A better procurement process for the modernization of the nuclear triad
Air Force Chief: A Better Acquisition Process for Modernizing the Nuclear Triad
Concept art by Nothrop Grumman
How the Air Force approaches its new stealth bomber and ballistic missile programs will help avoid cost overruns and schedule delays that have traditionally delayed the development of other systems, the chief of staff said. service staff on June 22.
The Air Force developed the B-21 to replace its aging fleet of B-1 and B-2 bombers, while the Sentinel would replace the LGM-30 Minuteman III. These programs constitute the two legs of the nuclear triad that the Pentagon is trying to modernize.
“Our approach with these different programs is different from how we’ve implemented other programs,” said Gen. Charles “CQ” Brown Jr., when asked about the programs at a Hudson Institute event. .
Brown said a shift in Air Force strategy is the close collaboration of acquisition professionals and Air Force operators. Acquisition experts can help operators get to “a certain level of reality” to get capability into the hands of warfighters faster, he said.
“If you just look at the issues over the years, what happens is we have another good idea. We keep adding these good ideas, which leads to cost and schedule issues” , he said at the event.
Digital engineering will also help keep programs on track, he said. Having a digital process allows for better dialogue between operators and technology developers to resolve issues before they reach the production stage. He noted that designers can continue to add new ideas for the ability using a digital environment.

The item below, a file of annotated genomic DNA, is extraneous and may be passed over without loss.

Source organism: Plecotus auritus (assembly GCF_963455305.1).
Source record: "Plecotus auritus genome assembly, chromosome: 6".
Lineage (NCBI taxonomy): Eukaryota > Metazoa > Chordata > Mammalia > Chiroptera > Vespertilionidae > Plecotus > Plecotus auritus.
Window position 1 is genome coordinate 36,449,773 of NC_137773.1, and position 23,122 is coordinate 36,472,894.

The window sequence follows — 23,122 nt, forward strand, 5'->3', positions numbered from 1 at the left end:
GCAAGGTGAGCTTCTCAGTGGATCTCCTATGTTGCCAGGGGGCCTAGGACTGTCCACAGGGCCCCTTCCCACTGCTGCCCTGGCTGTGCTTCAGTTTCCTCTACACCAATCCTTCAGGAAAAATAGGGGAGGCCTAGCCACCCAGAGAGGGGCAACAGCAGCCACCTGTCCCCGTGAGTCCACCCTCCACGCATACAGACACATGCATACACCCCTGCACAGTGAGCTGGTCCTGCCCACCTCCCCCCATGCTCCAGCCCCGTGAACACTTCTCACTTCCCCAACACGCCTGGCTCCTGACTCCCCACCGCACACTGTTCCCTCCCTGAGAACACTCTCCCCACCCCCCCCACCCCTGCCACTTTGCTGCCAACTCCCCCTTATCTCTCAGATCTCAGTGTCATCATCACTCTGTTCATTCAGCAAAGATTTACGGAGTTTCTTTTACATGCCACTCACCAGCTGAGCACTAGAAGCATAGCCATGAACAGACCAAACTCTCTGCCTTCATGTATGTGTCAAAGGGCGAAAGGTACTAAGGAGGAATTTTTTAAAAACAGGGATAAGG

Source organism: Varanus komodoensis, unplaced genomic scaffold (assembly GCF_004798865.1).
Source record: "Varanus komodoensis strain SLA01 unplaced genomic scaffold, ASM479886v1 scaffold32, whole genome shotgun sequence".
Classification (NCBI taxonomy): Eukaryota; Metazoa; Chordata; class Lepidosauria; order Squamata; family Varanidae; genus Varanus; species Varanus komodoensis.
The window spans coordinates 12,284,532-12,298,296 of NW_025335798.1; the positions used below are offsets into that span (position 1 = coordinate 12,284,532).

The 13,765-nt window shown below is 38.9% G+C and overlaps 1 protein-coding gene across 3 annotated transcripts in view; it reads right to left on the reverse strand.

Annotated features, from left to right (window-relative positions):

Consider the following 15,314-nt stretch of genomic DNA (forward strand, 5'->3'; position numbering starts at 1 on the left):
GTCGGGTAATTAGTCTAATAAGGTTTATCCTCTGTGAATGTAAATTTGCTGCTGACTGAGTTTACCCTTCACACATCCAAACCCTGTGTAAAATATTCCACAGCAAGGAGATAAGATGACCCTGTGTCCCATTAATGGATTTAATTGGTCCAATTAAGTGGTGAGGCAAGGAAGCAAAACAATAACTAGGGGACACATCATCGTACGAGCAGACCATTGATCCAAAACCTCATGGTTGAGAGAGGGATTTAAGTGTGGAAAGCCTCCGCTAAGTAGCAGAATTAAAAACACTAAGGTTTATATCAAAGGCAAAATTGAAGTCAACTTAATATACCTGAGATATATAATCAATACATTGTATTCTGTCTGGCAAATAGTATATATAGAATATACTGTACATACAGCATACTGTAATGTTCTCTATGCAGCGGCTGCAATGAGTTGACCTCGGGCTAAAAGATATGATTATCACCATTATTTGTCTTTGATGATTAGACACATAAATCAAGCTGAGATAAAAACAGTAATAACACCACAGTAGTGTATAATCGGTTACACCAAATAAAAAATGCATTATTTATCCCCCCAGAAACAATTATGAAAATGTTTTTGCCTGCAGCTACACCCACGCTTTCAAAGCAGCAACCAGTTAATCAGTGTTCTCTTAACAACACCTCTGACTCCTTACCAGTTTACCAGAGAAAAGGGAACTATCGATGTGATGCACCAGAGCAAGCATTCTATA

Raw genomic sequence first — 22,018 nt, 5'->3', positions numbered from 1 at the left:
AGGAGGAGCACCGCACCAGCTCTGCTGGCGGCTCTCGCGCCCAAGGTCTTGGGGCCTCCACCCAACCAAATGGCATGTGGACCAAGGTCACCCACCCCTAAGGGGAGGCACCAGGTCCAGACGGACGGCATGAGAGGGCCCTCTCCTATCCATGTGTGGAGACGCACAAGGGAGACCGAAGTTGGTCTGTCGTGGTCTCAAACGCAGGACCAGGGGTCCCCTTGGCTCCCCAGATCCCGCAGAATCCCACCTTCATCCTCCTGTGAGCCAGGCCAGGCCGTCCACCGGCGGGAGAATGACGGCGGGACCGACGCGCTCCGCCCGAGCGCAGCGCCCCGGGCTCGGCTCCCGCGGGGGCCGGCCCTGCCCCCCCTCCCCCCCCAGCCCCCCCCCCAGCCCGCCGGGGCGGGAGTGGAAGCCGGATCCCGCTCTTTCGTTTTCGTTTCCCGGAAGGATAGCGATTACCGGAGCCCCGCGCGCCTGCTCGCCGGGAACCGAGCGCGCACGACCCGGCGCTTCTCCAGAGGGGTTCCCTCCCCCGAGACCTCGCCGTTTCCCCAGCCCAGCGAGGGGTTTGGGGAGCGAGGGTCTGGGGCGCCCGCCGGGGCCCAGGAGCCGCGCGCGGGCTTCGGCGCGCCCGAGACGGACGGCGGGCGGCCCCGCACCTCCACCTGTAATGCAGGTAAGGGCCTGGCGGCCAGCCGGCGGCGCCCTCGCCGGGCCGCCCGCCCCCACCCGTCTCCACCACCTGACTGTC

“If you use a digital approach, you can actually keep upgrading and modifying, especially if it’s software-based, and make adjustments to the design before you start bending the metal,” he said. -he declares.
Brown said that after visiting program offices for both programs, he heard “positive” comments about the non-traditional approach.
“It’s a different approach, and it’s something we want to continue across the Air Force,” he said.
While the B-21 program has received praise from the chairman of the House Armed Services Committee as an example of progress on procurement reform, the Air Force recently announced that it will delay the B-21’s first test flight until in 2023. Brown did not address the delay or the reasons for it during his remarks.
Meanwhile, Brown said the Air Force’s project to connect sensors and gunners – the Advanced Combat Management System – was progressing. Since ABMS is not just a communications system, the service has focused on identifying all existing networks it can access.
The service took the time “to step back and look at what everyone is doing. … and then we can see each other much better, to now see the areas we need to focus on,” he said.
“We are making good progress now on how to better invest our resources to get us on our way,” he said.
Topics: Acquisition programs